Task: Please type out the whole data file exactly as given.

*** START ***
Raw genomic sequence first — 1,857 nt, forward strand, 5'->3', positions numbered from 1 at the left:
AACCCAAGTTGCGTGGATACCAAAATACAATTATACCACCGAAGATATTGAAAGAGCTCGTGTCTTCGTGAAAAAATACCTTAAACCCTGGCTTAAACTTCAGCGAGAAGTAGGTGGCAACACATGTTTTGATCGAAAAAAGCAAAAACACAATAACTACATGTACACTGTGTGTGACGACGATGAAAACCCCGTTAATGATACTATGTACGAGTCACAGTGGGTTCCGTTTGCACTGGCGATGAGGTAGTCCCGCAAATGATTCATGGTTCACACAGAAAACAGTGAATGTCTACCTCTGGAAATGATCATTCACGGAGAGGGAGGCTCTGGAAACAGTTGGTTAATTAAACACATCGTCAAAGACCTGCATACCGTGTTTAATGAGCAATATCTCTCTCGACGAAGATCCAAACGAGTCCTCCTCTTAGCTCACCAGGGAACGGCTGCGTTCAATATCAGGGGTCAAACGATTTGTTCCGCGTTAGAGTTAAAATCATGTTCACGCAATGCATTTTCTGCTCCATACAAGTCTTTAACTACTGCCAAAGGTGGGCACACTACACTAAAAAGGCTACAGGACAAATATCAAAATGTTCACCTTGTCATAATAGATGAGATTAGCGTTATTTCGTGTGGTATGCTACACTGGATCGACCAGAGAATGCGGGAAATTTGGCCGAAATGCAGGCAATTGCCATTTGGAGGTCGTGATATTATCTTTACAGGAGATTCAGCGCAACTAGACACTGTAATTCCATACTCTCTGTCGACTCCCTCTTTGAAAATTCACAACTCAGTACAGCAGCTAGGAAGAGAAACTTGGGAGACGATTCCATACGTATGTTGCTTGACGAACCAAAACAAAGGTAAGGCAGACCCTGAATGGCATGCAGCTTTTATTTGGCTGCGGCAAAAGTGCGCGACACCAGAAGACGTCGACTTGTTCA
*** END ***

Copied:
Raw genomic sequence first — 1,857 nt, forward strand, 5'->3', positions numbered from 1 at the left:
AACCCAAGTTGCGTGGATACCAAAATACAATTATACCACCGAAGATATTGAAAGAGCTCGTGTCTTCGTGAAAAAATACCTTAAACCCTGGCTTAAACTTCAGCGAGAAGTAGGTGGCAACACATGTTTTGATCGAAAAAAGCAAAAACACAATAACTACATGTACACTGTGTGTGACGACGATGAAAACCCCGTTAATGATACTATGTACGAGTCACAGTGGGTTCCGTTTGCACTGGCGATGAGGTAGTCCCGCAAATGATTCATGGTTCACACAGAAAACAGTGAATGTCTACCTCTGGAAATGATCATTCACGGAGAGGGAGGCTCTGGAAACAGTTGGTTAATTAAACACATCGTCAAAGACCTGCATACCGTGTTTAATGAGCAATATCTCTCTCGACGAAGATCCAAACGAGTCCTCCTCTTAGCTCACCAGGGAACGGCTGCGTTCAATATCAGGGGTCAAACGATTTGTTCCGCGTTAGAGTTAAAATCATGTTCACGCAATGCATTTTCTGCTCCATACAAGTCTTTAACTACTGCCAAAGGTGGGCACACTACACTAAAAAGGCTACAGGACAAATATCAAAATGTTCACCTTGTCATAATAGATGAGATTAGCGTTATTTCGTGTGGTATGCTACACTGGATCGACCAGAGAATGCGGGAAATTTGGCCGAAATGCAGGCAATTGCCATTTGGAGGTCGTGATATTATCTTTACAGGAGATTCAGCGCAACTAGACACTGTAATTCCATACTCTCTGTCGACTCCCTCTTTGAAAATTCACAACTCAGTACAGCAGCTAGGAAGAGAAACTTGGGAGACGATTCCATACGTATGTTGCTTGACGAACCAAAACAAAGGTAAGGCAGACCCTGAATGGCATGCAGCTTTTATTTGGCTGCGGCAAAAGTGCGCGACACCAGAAGACGTCGACTTGTTCA